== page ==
• Limited bed rest. Too much bed rest can lead to stiff joints and weak muscles, complicating recovery. Instead of remaining in bed, rest in a position of comfort for 30 minutes, and then go for a short walk or do some light work, avoiding activities that worsen the pain.
  • Braces and support devices. These devices can help by providing compression and stability to help reduce pain.
  • Steroids. Oral steroids can help reduce swelling and inflammation. Cortisone injections (epidural steroid injections) can provide longer-term relief because the medicine is injected into the area around the spinal nerves.
  • Drugs. Drugs initially designed to control seizures can help treat radiating nerve pain often associated with a bulging disc.
  • Spinal decompression therapy. A non-surgical form of intermittent spinal traction can help reduce bulging disc symptoms. Pain relief may last for months at a time.
  • Electrotherapy. Treatment often includes using a transcutaneous electrical nerve stimulator (TENS). More advanced treatments include percutaneous electrical nerve stimulation (PENS) and repetitive transcranial magnetic stimulation (rTMS).

Alternative Medicine

There are also alternative and complementary treatments that may help ease the pain of a bulging disc, including:

  • Acupuncture. Although the results are usually only modest, acupuncture appears to ease chronic back and neck pain reasonably well for some patients.
  • Yoga. Yoga can often help improve function and relieve chronic back pain in some people by combining physical activity, breathing exercises, and meditation.
  • Reiki. Reiki is a Japanese treatment that aims to relieve pain by using specific hand placements.
  • Moxibustion. A method that heats specific parts of the body (called “therapy points”) by using glowing sticks made of mugwort (“Moxa”) or heated needles that are put close to the therapy points.

 If non-surgical treatments do not provide pain relief after 12 weeks of use, and the pain is severe, surgery may be an option. Fortunately, only a small number of patients with a bulging disc need surgery. However, surgery may be necessary if the patient experiences:

  • Severe pain that makes it difficult to maintain a reasonable level of everyday activity.
  • Progressive neurological symptoms, such as worsening leg weakness or numbness.

Treatment for Herniated Disc in the Lower Back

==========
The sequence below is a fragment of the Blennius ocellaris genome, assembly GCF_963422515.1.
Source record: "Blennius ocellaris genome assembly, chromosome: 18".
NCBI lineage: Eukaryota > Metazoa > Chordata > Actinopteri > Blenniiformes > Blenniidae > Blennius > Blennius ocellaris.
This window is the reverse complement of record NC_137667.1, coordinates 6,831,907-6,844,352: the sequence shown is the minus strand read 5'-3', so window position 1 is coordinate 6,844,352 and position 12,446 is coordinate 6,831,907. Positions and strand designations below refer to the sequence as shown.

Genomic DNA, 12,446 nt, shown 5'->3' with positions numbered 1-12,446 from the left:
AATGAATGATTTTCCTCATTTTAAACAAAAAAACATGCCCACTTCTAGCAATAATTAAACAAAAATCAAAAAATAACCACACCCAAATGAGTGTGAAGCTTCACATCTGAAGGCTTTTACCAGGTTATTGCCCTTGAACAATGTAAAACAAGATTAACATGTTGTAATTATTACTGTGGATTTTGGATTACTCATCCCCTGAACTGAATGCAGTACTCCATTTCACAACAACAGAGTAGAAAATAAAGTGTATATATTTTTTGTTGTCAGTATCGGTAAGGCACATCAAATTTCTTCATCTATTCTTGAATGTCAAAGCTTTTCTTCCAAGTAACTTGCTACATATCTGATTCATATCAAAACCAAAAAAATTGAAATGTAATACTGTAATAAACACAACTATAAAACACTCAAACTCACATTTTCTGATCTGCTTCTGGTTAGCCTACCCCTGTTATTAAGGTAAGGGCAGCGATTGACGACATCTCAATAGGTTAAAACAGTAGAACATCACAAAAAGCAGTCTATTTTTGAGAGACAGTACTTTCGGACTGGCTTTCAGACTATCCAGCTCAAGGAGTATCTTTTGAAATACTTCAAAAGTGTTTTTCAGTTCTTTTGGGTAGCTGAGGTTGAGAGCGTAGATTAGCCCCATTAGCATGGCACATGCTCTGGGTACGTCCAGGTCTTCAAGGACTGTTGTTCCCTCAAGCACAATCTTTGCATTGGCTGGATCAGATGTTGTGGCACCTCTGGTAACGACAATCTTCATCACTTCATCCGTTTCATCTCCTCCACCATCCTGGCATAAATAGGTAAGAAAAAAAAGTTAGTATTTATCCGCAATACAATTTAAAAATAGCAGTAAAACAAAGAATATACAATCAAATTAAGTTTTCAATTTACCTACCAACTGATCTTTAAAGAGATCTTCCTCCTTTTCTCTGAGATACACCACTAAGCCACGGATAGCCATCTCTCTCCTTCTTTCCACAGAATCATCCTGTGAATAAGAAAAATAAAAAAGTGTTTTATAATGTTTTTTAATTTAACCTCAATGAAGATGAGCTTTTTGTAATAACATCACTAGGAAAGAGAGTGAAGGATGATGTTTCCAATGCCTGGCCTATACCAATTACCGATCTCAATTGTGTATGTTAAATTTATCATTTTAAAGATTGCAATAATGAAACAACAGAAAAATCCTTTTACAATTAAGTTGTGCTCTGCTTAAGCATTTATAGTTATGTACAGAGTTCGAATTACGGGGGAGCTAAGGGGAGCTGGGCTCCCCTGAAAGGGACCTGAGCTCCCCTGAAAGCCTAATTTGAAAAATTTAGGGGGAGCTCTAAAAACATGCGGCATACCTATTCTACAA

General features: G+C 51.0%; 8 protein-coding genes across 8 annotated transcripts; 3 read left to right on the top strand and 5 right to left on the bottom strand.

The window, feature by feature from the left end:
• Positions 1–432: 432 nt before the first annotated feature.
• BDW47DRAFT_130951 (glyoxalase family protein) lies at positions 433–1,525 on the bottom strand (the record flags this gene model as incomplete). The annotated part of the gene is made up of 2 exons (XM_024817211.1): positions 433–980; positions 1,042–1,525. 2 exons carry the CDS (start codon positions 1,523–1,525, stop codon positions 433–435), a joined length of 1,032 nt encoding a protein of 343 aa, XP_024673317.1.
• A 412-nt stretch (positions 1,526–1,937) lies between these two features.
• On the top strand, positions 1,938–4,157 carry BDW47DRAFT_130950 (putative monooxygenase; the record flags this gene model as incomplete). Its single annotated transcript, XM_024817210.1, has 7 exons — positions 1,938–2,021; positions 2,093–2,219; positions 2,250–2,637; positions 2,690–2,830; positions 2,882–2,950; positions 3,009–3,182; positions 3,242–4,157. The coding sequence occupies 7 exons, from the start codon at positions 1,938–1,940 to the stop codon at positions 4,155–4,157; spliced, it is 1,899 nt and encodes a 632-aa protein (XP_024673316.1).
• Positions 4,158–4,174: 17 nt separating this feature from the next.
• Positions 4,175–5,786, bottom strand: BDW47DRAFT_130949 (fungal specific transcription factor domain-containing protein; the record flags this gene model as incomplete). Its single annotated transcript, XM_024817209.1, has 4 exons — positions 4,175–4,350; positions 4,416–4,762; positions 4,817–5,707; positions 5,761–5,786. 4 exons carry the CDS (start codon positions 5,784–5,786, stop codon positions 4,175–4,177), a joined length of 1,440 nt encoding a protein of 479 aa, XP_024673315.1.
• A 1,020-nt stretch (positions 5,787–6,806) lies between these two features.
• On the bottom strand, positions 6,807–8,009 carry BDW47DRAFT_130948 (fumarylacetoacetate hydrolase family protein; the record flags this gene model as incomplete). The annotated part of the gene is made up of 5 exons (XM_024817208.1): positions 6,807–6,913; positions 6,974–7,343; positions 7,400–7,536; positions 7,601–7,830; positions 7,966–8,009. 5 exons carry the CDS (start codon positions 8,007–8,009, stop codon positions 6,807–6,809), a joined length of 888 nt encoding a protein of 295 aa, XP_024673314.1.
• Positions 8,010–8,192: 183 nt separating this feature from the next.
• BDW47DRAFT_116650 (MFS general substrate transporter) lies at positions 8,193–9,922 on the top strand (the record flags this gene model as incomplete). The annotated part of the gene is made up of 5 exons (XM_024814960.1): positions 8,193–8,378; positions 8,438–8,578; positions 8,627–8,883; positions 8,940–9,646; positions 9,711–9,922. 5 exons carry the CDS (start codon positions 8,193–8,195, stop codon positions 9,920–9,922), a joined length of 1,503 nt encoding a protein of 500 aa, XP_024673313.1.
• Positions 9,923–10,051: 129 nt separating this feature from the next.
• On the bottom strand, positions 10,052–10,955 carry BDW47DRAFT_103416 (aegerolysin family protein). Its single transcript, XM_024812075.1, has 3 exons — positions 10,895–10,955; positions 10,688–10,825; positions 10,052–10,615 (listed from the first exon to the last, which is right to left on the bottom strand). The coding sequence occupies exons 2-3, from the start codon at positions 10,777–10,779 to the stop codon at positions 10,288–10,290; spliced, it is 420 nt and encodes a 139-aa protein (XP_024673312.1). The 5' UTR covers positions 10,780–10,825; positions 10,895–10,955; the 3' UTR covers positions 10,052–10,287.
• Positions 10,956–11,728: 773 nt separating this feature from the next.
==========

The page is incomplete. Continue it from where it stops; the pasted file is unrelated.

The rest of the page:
The initial treatment for a herniated disc is typically a conservative approach. Conservative treatment often includes having the patient limit activity to help decrease inflammation of the spinal nerves. Bedrest is not usually recommended. It is often helpful in relieving the pain for most patients.

By modifying activities involving movement that causes pain and taking pain medication, many patients report decreased pain after a few days or weeks.


If the pain is mild or moderate, nonprescription pain medications, such as acetaminophen (Tylenol), ibuprofen (Advil, Motrin IB), or naproxen sodium (Aleve) may be all that is needed to provide relief. If the pain includes muscle spasms, muscle relaxers can often help.

If the pain doesn’t improve with oral medications, a corticosteroid injection into the area around the spinal nerves may help provide some relief.


In some cases, physical therapy may help relieve the pain. A physical therapist can suggest exercises designed to help minimize the pain of a herniated disc.

Fortunately, only a few people with herniated discs require surgery. Surgery may be necessary if conservative treatments fail to improve symptoms after six weeks. In most cases, only the protruding portion of the disc requires surgery. Rarely will it be necessary to remove the entire disc. If the entire disc is removed, the surgery may also involve fusing the vertebrae with a bone graft.

Novus Spine & Pain Center

Dr. Torres established Novus Spine & Pain Center in Lakeland, Florida, with the goal of providing the highest quality pain management care to every patient. Whether pain is the result of an injury or from another condition, Dr. Torres offers many different treatment options.

Novus Spine & Pain Center utilizes a comprehensive approach and cutting-edge therapies to restore normal function and allow patients to regain an active lifestyle while minimizing the need for opiates. As our patient, you are our top priority. Our goal is to help you achieve the best possible quality of life.

Our Mission Statement: To provide the best quality of life to people suffering from pain, by providing state of the art treatments, knowledge and skill, compassion, and respect for all.

For your convenience, you may schedule an appointment onlinerequest a call back, or call our office at 863-583-4445.

Bulging Disc Resources

Herniated Disc (Mayo Clinic)
Recommendations for Treating Bulging Discs (Spine Health)
What’s the difference between a bulging disc and a herniated disc? (Mayo Clinic)
Herniated Disc (Mayo Clinic)
Treatment Options for a Lumbar Herniated Disc (Spine Health)
Bulging Discs: About That Pain in Your Neck (Healthline)
Back Pain: What You Need to Know (WebMD)
Lumbar Disc Disease (Herniated Disc) (Johns Hopkins)
Herniated Disc (American Association of Neurological Surgeons)
Herniated Disc: Disc Herniation of the Spine (MedicineNet)

Updated: October 18, 2023